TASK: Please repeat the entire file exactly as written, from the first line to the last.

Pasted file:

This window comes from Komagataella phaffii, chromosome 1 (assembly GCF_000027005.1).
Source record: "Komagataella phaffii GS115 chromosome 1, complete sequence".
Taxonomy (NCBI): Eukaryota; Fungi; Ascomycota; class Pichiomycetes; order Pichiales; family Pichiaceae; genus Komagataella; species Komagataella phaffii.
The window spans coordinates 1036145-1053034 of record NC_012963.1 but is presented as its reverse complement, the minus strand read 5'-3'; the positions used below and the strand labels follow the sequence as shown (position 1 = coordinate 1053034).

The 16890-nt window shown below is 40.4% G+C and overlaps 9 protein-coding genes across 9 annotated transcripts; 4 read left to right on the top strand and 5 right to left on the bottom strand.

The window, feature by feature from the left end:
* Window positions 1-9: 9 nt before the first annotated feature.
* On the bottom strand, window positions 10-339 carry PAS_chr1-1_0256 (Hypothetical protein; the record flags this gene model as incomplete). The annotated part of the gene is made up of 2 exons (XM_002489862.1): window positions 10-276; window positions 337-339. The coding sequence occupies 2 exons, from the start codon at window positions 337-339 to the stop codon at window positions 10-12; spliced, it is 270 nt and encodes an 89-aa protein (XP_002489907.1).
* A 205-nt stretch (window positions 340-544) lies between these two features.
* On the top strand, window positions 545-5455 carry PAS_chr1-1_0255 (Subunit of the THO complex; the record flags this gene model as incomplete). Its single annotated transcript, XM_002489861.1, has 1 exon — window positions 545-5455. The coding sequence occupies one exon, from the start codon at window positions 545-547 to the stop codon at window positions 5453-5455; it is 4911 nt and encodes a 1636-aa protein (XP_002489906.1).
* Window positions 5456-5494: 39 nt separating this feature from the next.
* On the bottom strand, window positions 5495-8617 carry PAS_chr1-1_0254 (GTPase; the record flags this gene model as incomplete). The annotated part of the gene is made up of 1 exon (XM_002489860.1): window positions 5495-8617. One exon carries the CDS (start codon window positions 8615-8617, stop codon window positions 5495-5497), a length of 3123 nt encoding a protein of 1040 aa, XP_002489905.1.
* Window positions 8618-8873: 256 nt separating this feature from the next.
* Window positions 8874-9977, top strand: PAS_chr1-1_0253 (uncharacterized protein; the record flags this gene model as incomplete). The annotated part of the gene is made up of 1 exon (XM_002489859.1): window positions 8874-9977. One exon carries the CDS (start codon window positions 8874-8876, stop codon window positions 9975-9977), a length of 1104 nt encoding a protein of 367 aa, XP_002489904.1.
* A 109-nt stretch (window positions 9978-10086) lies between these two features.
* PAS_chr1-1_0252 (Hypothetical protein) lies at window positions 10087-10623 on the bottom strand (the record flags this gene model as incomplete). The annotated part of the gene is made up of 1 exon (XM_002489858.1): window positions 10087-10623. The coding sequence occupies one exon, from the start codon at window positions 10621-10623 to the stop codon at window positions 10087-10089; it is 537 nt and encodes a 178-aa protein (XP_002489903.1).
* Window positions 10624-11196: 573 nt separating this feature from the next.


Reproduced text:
This window comes from Komagataella phaffii, chromosome 1 (assembly GCF_000027005.1).
Source record: "Komagataella phaffii GS115 chromosome 1, complete sequence".
Taxonomy (NCBI): Eukaryota; Fungi; Ascomycota; class Pichiomycetes; order Pichiales; family Pichiaceae; genus Komagataella; species Komagataella phaffii.
The window spans coordinates 1036145-1053034 of record NC_012963.1 but is presented as its reverse complement, the minus strand read 5'-3'; the positions used below and the strand labels follow the sequence as shown (position 1 = coordinate 1053034).

The 16890-nt window shown below is 40.4% G+C and overlaps 9 protein-coding genes across 9 annotated transcripts; 4 read left to right on the top strand and 5 right to left on the bottom strand.

The window, feature by feature from the left end:
* Window positions 1-9: 9 nt before the first annotated feature.
* On the bottom strand, window positions 10-339 carry PAS_chr1-1_0256 (Hypothetical protein; the record flags this gene model as incomplete). The annotated part of the gene is made up of 2 exons (XM_002489862.1): window positions 10-276; window positions 337-339. The coding sequence occupies 2 exons, from the start codon at window positions 337-339 to the stop codon at window positions 10-12; spliced, it is 270 nt and encodes an 89-aa protein (XP_002489907.1).
* A 205-nt stretch (window positions 340-544) lies between these two features.
* On the top strand, window positions 545-5455 carry PAS_chr1-1_0255 (Subunit of the THO complex; the record flags this gene model as incomplete). Its single annotated transcript, XM_002489861.1, has 1 exon — window positions 545-5455. The coding sequence occupies one exon, from the start codon at window positions 545-547 to the stop codon at window positions 5453-5455; it is 4911 nt and encodes a 1636-aa protein (XP_002489906.1).
* Window positions 5456-5494: 39 nt separating this feature from the next.
* On the bottom strand, window positions 5495-8617 carry PAS_chr1-1_0254 (GTPase; the record flags this gene model as incomplete). The annotated part of the gene is made up of 1 exon (XM_002489860.1): window positions 5495-8617. One exon carries the CDS (start codon window positions 8615-8617, stop codon window positions 5495-5497), a length of 3123 nt encoding a protein of 1040 aa, XP_002489905.1.
* Window positions 8618-8873: 256 nt separating this feature from the next.
* Window positions 8874-9977, top strand: PAS_chr1-1_0253 (uncharacterized protein; the record flags this gene model as incomplete). The annotated part of the gene is made up of 1 exon (XM_002489859.1): window positions 8874-9977. One exon carries the CDS (start codon window positions 8874-8876, stop codon window positions 9975-9977), a length of 1104 nt encoding a protein of 367 aa, XP_002489904.1.
* A 109-nt stretch (window positions 9978-10086) lies between these two features.
* PAS_chr1-1_0252 (Hypothetical protein) lies at window positions 10087-10623 on the bottom strand (the record flags this gene model as incomplete). The annotated part of the gene is made up of 1 exon (XM_002489858.1): window positions 10087-10623. The coding sequence occupies one exon, from the start codon at window positions 10621-10623 to the stop codon at window positions 10087-10089; it is 537 nt and encodes a 178-aa protein (XP_002489903.1).
* Window positions 10624-11196: 573 nt separating this feature from the next.